Opioid Crisis: Glimmers of Hope
I once had a friend (we’ll call him “T”) who liked to get a buzz on. While it’s not preferable to use substances like alcohol, they never disrupted his life. He could drink a few beers and call it a night. After an evening with delinquent friends, he would say “you guys are too crazy for me, I need moderation.” We never thought he would fall into addiction.
It started when T broke his leg. It was really nasty and the pain was, as he described it, indescribable. The doctor put him in a cast and prescribed oxycodone, a strong opiate painkiller.
At first oxycodone served its purpose by numbing the pain in his leg. He used the pills throughout physical therapy. As the pain faded oxycontin became a way to blow off steam. Finally there was no pain at all, but he took a few leftover pills to feel good during the weekend. When the prescription ran out he found a dealer. Soon it became a way to relax on weekends plus Wednesdays…you know. Get over the hump. Until it was every other day. Then every day. Then he was sick all the time when he couldn’t find or afford the drugs.
By now he knew he’d gone astray and he was making a terrible life decision. It was already manifesting in an empty bank account and pawned valuables. He itched all the time and suffered from alternating constipation/diarrhea. Intellectually it was a no brainer to stop – but in practice he just kept going. I asked why and he told me “I don’t know, it just feels so good.” He eventually got so consumed that I cut contact. Always waiting for that text or call. “T OD’d. I’m so sorry.”
Many of these stories don’t end well. We hear all the time about addicts passing away or being locked up. Luckily for T and everyone who loves him, he got clean a few years later and never went back. He still occasionally sees a therapist to keep his addiction at bay.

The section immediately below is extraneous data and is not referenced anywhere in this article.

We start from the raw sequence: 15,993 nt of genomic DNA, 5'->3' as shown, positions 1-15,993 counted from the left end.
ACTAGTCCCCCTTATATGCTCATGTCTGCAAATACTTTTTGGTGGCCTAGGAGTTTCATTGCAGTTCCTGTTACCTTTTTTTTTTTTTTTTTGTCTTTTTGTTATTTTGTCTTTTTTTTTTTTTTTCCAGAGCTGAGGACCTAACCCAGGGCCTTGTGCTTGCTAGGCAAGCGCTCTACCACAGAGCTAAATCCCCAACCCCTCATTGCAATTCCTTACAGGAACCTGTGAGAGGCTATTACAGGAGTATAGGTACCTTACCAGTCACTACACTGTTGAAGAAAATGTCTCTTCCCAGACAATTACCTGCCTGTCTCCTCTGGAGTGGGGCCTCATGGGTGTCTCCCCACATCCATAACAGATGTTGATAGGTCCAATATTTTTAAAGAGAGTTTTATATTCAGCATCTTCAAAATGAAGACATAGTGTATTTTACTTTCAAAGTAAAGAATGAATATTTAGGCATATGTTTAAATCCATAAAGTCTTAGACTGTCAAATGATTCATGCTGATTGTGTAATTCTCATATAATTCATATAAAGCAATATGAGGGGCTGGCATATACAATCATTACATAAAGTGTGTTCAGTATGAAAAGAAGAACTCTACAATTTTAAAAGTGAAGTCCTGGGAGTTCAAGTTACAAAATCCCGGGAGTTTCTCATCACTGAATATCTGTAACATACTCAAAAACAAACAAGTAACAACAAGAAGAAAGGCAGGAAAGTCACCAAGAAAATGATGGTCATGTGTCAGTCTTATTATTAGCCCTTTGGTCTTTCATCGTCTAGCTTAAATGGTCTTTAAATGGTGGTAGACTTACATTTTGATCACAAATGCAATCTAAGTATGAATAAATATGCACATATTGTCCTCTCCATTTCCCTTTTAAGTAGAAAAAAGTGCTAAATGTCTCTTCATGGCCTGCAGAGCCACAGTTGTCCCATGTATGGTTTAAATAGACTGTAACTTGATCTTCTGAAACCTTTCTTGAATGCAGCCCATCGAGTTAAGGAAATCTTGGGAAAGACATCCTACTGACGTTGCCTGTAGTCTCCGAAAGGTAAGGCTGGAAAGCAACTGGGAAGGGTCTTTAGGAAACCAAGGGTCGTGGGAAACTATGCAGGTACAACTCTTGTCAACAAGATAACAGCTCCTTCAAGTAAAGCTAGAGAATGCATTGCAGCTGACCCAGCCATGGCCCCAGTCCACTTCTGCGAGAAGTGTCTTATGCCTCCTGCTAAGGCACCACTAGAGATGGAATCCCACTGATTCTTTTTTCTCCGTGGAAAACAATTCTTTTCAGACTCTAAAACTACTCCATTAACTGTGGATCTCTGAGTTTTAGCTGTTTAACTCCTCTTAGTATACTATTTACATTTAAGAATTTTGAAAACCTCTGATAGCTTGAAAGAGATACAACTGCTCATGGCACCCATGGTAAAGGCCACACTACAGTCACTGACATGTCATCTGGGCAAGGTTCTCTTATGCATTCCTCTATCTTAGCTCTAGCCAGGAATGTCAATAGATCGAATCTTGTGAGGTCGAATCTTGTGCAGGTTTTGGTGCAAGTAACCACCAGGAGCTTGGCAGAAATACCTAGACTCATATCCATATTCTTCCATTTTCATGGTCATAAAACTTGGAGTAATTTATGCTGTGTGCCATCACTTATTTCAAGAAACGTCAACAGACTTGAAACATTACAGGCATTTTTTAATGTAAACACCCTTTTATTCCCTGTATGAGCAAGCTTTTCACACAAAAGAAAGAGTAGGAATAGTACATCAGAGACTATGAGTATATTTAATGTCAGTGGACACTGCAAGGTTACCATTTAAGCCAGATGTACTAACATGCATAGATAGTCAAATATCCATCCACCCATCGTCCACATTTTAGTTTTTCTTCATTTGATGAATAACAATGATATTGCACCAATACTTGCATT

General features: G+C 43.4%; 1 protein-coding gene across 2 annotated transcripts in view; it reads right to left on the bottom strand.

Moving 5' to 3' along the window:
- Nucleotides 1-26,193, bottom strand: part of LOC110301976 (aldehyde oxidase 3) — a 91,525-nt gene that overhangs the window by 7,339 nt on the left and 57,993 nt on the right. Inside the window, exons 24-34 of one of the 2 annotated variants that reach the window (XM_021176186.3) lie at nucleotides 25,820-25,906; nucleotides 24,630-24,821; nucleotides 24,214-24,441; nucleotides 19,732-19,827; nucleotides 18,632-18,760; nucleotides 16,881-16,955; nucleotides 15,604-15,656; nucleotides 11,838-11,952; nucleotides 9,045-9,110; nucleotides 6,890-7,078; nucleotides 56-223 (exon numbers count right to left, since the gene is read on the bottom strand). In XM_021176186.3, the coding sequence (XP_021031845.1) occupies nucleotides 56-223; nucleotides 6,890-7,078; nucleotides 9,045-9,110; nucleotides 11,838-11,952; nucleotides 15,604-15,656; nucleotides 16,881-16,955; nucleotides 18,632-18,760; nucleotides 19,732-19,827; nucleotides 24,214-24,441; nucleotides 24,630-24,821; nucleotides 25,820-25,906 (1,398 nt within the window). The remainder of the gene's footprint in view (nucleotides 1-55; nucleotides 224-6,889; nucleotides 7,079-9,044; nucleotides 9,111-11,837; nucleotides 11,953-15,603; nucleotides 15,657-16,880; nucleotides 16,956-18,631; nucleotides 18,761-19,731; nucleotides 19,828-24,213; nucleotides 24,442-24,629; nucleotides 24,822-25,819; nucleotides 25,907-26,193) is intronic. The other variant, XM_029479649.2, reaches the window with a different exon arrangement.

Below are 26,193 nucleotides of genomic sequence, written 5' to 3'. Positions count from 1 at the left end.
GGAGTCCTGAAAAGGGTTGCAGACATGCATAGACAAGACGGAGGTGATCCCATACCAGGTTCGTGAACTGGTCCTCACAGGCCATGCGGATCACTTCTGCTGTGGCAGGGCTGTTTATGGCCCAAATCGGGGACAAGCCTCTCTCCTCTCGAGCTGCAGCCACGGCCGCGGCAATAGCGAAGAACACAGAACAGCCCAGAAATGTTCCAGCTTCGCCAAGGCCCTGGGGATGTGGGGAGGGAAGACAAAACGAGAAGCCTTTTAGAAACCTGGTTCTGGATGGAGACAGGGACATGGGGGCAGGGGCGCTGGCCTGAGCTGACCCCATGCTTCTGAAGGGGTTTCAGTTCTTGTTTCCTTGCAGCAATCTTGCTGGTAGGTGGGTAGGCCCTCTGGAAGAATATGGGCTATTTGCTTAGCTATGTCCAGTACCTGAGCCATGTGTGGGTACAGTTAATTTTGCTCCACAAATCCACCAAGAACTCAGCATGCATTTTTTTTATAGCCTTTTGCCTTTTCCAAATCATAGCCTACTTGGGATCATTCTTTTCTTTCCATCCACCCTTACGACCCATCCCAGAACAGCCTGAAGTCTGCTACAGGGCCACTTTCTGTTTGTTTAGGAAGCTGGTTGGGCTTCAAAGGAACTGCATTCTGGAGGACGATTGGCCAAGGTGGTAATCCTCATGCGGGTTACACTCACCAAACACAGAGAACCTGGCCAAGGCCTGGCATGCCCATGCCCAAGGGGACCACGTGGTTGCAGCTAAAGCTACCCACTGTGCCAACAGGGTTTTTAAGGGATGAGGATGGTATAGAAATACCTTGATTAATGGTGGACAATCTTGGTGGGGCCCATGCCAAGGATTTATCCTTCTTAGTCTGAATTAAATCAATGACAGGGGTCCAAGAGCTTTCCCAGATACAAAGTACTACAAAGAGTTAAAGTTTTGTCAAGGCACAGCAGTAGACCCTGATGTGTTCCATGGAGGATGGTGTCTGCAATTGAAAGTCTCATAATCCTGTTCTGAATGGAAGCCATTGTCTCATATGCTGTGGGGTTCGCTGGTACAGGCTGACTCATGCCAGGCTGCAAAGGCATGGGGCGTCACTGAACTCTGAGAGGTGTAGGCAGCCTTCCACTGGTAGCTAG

To understand the opioid crisis we must first understand opiates. Opiates get their name from the source drug opium, a chemical found in certain strains of poppies. It produces a euphoric, pleasurable feeling which is particularly good at masking pain. Opium was originally smoked to get its effects, but as technology advanced, stronger versions of the drug were produced pharmaceutically. Oxycontin (oxycodone), Vicodan (hydrocodone), and heroin are just a few of the opioids synthesized as painkillers.
These chemicals had a high risk for recreational abuse despite drug companies claiming the opposite. As rates of addiction rose some drugs stayed legitimate while others like heroin went almost totally black market. Epidemics sprung up throughout the decades, culminating finally in the one happening right now in the United States. Fueled by an unusually strong opiate called fentanyl, deaths from opiate addiction are higher than they’ve ever been.
The consequences of opiate addiction, as seen with my old friend T, are numerous and severe. Mentally the urge to use drugs commandeers all facets of life. This leads to damaged relationships, strained finances, and other life hinderances. Physically one can experience itching, constipation, irregular sleeping patterns, and of course the dangerous possibility of overdose. Over time, a tolerance to the drugs develops and a user needs more and more to reach the desired effect.